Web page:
The hidden illness that '˜can't be seen like a scar'

A woman teacher has revealed the life-long battle she has faced after a brain injury almost claimed her life as a baby.

Wednesday, 6th April 2016, 4:59 pm
Updated Wednesday, 6th April 2016, 5:01 pm
Jennifer Weeks SUS-160604-160248001

Jennifer Weeks suffered from encaphilitis - an inflammation of the brain - when she was just five months old and was left paralysed down one side of her body.

She also suffered seizures and eye problems and her family feared the worst.

“No one was able to tell my parents what the impact the delayed treatment may have had or what the long-term implications of the illness would be,” said Jennifer, who now works as a teacher at Midhurst Rother College.

“At the time, there was no Google to search for parents going through the same thing or even to find out more about the illness – they were alone.”

There was therefore huge relief when Jennifer’s paralysis began to ease. She said: “My parents are fighters. They decided that encephalitis would not destroy me further or our family.

“My dad adapted a walker for me, with his DIY skills coming to the fore, he rebuilt it, widened it, gave additional support to it.”

Jennifer, from Burgess Hill, learnt to walk - and more - and has now recovered so much that she even competes in ultra marathons where she walks up to 100 km in 24 hours.

And later this month she will take part in the London Marathon and will run to raise money for The Encaphilitis Society.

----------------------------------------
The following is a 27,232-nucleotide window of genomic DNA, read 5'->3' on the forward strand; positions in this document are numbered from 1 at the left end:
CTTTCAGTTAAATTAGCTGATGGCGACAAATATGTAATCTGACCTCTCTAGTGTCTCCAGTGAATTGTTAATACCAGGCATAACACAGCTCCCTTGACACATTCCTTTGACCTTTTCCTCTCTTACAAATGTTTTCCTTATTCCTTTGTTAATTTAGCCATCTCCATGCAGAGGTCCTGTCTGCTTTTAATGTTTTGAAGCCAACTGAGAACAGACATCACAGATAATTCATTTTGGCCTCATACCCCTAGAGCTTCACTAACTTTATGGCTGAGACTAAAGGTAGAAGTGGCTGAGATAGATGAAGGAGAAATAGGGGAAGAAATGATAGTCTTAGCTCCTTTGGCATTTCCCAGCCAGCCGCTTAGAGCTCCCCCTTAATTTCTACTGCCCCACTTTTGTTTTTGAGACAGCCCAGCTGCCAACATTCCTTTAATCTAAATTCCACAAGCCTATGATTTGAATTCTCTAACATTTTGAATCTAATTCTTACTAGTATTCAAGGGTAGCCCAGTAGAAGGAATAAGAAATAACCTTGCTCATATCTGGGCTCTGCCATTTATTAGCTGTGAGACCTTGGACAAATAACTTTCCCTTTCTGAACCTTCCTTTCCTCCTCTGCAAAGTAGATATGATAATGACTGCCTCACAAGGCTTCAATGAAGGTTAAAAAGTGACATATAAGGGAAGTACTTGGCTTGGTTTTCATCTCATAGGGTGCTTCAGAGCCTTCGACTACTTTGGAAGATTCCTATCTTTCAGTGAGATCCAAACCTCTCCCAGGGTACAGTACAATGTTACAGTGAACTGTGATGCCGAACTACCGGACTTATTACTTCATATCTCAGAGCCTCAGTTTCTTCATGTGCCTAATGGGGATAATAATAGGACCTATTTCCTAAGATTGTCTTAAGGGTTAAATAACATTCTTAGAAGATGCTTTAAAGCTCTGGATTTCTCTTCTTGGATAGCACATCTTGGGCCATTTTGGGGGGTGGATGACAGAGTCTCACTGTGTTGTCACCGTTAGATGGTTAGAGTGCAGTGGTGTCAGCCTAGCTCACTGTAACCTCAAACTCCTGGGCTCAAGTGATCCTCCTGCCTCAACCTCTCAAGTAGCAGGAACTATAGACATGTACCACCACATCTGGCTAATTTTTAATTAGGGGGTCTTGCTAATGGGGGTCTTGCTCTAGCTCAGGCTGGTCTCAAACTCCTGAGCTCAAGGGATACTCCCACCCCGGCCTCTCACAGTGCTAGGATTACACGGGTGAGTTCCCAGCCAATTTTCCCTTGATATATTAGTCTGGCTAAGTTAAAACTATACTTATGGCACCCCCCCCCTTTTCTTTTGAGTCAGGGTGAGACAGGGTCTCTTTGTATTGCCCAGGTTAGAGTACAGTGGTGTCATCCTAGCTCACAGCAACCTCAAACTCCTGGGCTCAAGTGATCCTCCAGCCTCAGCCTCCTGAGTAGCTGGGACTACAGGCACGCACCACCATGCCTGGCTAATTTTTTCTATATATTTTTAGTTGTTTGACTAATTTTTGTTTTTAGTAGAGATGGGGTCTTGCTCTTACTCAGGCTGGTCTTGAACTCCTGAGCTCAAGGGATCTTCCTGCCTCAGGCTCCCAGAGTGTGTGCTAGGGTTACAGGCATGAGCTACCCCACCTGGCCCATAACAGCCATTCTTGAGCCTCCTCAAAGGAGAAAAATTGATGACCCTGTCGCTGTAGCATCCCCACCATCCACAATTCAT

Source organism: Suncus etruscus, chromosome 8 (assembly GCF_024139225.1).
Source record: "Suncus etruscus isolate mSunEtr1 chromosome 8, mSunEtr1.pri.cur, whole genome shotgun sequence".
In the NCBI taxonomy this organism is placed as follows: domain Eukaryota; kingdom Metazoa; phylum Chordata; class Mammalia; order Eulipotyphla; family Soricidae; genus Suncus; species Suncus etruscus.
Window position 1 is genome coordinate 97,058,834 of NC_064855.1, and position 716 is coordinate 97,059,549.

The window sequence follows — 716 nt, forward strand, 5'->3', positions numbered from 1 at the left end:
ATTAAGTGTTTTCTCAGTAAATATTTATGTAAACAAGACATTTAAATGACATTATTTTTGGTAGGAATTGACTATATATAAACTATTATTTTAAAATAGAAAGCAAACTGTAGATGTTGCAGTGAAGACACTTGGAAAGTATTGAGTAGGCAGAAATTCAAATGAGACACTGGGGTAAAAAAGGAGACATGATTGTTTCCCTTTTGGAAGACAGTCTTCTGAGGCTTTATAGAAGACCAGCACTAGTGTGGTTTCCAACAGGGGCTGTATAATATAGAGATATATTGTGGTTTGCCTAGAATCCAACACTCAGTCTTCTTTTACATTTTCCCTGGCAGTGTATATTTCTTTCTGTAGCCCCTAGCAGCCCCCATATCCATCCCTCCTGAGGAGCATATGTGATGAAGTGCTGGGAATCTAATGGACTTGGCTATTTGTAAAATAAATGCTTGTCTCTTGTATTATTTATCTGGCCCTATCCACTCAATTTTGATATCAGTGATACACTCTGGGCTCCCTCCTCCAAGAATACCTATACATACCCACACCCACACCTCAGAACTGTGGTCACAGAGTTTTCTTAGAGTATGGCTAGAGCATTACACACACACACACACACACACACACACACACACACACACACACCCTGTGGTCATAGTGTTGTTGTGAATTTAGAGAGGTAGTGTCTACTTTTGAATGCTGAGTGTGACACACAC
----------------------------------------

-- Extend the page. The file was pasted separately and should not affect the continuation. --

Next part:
She said: “Dad supports me from the sidelines and will be there at the London Marathon too.”

For the first 18 years of her life, Jennifer was a regular at Guy’s Hospital, London, where she underwent a number of eye operations and assessments, along with dental care and speech and language therapy.

But, despite her problems, she stayed in mainstream school and even went on to graduate with a BA history degree and a masters degree. Today, she is a member of a senior leadership team at Midhurst Rother College.

Jennifer said: “Other than my immediate family, very few people know I had encephalitis. How do you describe an illness where the damage can’t be seen as easily as a scar on your arm?

“I don’t look like someone whose brain has been damaged - but then again, who does? I have a successful career, I own my own home, and I compete in ultra-marathons.

“People don’t see the years of hard work - that both my parents and I put in - behind the scenes just to get to the starting line of life that other people take for granted.”

Around 6,000 people in the UK each year are affected by encephalitis.

Dr Ava Easton, chief executive of The Encephalitis Society said: “Most people have not heard of encephalitis unless it has happened to them or a loved one and we are determined to change that.

“Encephalitis is a thief – robbing families of their loved ones or, if they survive, the person they once knew.

“It steals memories, personalities, and abilities we take for granted: concentration, attention, thinking, judgement, and inhibition, to name a few.

“For many of our members there are additional challenges such as epilepsy and levels of fatigue so great that returning to a normal working life can be difficult.”

Dr Easton added: “What Jennifer is planning to do in support of The Encephalitis Society is fantastic on so many levels. Any money raised will help the society to provide support for our members and fund research into the condition as well as raise awareness among people who may never heard of Encephalitis before.”

Jennifer will take part in the London Marathon on April 24. Visit or visit